Posted by: jbarnesca | November 16, 2013

RAM 4 Winners From SCE and PG&E

Yesterday the Advice Letter for the RAM 4 winners and losers came in from PG&E.  The SCE winners had been posted earlier on Oct. 31st, so here are some first comments from the information contained in those two advice letters.

I usually check on the SCE listings first.  As was noted in this case also, winners of the same project for the SCE and PG&E RAM will chose SCE if winning both to get a better TOU schedule in general.

The winners in SCE are shown in this copied table from the Advice Letter Filing.  Solar Electric Solutions, E.ON, NRG, Silverado, and the Samsung group are winners this round.

SCE RAM 4 Winners

PG&E was unable to meet their RAM 4 capacity goals because they stated that projects were lost due to selection of another program or other reasons.  They stated “PG&E received ninety-nine (99) eligible offer variations in the as-available-peaking product category. …other primary and waitlisted offers in this group declined selection due to having accepted  PPAs in other IOU RAM solicitations, having accepted PPAs in municipal utility solicitations, or an inability to complete their project at the price they offered.”  However they are planning to award one more PV program from the waiting list to get closer to their stated goals of that RAM round.

Their winners are shown in the copied table from their Advice Letter. 8 Minute Energy is there once again.

PG&E

From the SCE letter they had submissions of 1.2GW from 80 bids from 39 separate entities for their solicitation.  There had been 126 submissions for 2.021GW initially submitted, before rejection of some of the submissions as not passing the screens for the RAM RFO.

This trend of placing an unrealistic bid to win a RAM PPA, then figuring out that it was not financeable or buildable at that low price, is a continuing and increasing characteristic of these programs in CA.

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Responses

  1. ” unrealistic bid to win a RAM PPA”
    Do you have some numbers? I was reading this a minute ago:
    http://votesolar.org/2013/04/30/first-ram-projects-on-line-in-california/
    It seems that at least some of the very cheap projects are being delivered.

    • The Vote Solar and many other articles correctly point to massive building of projects from the early RAM, CREST, SPVP, PG&E E-SRG, and now first LADWP programs. So it appears that CA has great solar PV growth, but there are difficulties in the present. There is evidence that a high clearing price average for the RAM did exist at the $0.89/KWh level as that was what set the first price for the Re-MAT program. However, the bidding for the RAM 3 and now RAM 4 solicitations are another matter.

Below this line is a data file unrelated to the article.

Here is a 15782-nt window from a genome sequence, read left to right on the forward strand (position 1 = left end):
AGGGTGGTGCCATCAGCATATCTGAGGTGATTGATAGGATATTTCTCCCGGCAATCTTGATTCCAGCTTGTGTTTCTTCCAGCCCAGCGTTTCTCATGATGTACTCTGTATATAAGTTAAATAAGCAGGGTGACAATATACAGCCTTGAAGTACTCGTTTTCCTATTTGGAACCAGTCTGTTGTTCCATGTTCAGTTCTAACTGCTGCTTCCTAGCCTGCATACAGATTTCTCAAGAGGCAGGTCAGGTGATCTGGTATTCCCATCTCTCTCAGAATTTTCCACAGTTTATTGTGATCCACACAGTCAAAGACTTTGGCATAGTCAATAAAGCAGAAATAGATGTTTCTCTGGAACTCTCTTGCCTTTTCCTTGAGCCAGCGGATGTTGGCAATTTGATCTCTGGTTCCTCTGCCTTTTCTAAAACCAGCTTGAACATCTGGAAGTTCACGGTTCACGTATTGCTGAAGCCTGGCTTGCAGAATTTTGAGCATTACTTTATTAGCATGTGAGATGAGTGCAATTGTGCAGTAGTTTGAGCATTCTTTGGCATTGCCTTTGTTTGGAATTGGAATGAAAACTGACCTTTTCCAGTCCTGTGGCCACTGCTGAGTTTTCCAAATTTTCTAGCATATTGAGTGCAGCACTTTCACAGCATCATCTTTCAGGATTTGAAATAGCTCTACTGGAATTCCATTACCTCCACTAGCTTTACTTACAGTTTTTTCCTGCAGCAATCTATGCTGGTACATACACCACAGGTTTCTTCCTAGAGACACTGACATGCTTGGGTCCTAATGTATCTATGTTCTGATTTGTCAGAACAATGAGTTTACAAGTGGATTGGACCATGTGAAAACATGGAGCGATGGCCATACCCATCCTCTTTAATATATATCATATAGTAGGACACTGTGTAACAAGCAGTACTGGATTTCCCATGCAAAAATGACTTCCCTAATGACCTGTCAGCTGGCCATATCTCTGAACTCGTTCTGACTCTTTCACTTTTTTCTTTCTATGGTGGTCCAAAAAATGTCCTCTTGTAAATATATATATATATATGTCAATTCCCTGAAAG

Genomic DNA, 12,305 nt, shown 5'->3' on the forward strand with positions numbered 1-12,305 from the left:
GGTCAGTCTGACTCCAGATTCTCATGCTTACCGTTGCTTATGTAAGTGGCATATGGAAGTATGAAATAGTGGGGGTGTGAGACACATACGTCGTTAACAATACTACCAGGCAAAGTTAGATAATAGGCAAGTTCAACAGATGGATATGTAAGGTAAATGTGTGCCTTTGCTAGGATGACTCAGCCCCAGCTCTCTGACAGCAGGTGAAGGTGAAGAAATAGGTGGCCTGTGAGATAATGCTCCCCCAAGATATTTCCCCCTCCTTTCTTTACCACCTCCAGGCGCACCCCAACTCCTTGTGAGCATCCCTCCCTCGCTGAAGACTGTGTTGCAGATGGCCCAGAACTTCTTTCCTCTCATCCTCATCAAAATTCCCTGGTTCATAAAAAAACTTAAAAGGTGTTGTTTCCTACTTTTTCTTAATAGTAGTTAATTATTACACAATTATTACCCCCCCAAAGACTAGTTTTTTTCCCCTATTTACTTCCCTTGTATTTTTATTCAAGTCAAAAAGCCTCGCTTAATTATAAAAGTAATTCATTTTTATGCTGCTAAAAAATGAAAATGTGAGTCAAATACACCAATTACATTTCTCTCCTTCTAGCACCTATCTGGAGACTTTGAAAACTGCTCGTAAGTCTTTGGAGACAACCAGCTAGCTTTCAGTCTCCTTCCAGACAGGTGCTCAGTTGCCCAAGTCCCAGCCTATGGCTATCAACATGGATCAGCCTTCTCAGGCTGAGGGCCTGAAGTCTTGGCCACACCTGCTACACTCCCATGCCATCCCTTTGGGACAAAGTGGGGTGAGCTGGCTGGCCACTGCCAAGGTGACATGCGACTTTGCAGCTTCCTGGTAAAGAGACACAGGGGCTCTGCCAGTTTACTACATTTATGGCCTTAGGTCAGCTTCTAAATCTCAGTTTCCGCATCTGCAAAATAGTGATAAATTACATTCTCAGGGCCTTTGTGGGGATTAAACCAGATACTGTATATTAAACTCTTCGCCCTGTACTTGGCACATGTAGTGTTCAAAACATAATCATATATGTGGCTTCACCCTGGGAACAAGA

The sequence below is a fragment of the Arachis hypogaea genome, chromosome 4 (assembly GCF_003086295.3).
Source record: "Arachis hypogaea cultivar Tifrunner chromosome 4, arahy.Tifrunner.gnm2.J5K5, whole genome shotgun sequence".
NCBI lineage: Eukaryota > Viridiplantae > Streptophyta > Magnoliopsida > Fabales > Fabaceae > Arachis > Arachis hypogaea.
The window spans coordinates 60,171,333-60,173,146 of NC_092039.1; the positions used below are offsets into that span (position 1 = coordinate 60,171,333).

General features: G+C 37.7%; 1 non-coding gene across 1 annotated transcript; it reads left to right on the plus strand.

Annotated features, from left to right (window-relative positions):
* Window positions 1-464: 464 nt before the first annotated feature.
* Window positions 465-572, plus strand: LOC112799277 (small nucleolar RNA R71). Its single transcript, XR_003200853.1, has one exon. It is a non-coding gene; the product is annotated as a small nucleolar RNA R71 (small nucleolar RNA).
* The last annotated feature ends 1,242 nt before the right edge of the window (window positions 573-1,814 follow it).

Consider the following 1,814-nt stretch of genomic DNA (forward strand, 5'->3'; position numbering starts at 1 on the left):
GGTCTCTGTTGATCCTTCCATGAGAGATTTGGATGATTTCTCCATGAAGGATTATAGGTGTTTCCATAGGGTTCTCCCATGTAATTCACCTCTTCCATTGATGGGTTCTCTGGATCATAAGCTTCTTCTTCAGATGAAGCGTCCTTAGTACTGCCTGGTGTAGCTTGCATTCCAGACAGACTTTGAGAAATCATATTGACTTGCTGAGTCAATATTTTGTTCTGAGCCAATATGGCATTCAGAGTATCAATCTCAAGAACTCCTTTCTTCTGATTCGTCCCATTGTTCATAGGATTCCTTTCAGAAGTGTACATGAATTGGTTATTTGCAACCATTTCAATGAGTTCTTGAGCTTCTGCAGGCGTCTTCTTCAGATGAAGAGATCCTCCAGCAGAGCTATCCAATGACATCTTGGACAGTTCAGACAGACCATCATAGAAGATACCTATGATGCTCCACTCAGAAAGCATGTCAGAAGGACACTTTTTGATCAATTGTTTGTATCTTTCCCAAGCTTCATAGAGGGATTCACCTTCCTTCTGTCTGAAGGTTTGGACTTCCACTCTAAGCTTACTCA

As this has passed to the sub $0.07/KWh level with a much lower TOU payment table, this is causing the drop outs and failure to execute in the program.

      Desperation in the LAST RAM 5 for new year could produce even more low bids as many 20MW programs have no PPA possibilities except that last one in the foreseeable future. The annual RPS RFO wants projects in the 2016-17 or later time frame for meeting goals.

      • So If I understand you correctly, developers are anxious to get a project in before the RPS are attained. They bid a really low price to get in, but only follow through if economics can work when the time to begin construction arrives, otherwise walking away from the project ?

        Isn’t there a financial guarantee of some sort they need to post before they can bid ? What is the cost of walking away from a project ?

  2. John, so how much is SCE going to allocate for the 5th auction? And how low are people bidding? That doesn’t make sense to put the effort in only to break even or lose money…

    • Tim,
      At the time of the filing by SCE they state that the RAM 5 final round for them will be a total of 232.3MW.

      Since everything falls into the last RAM 5 bucket for each of the utilities, at the moment, correct participation in this round will be key for developers.

      Bidding at what seemed to be ridiculously low rates to win has proven to work sometimes in the past in the long run. Look at the Recurrent Energy wins in the Sacramento Utility District FIT program as examples. I was surely wrong in thinking that would never work then!

      In general the before TOU bids are hovering around the $0.0725/Kwh level it would seem.


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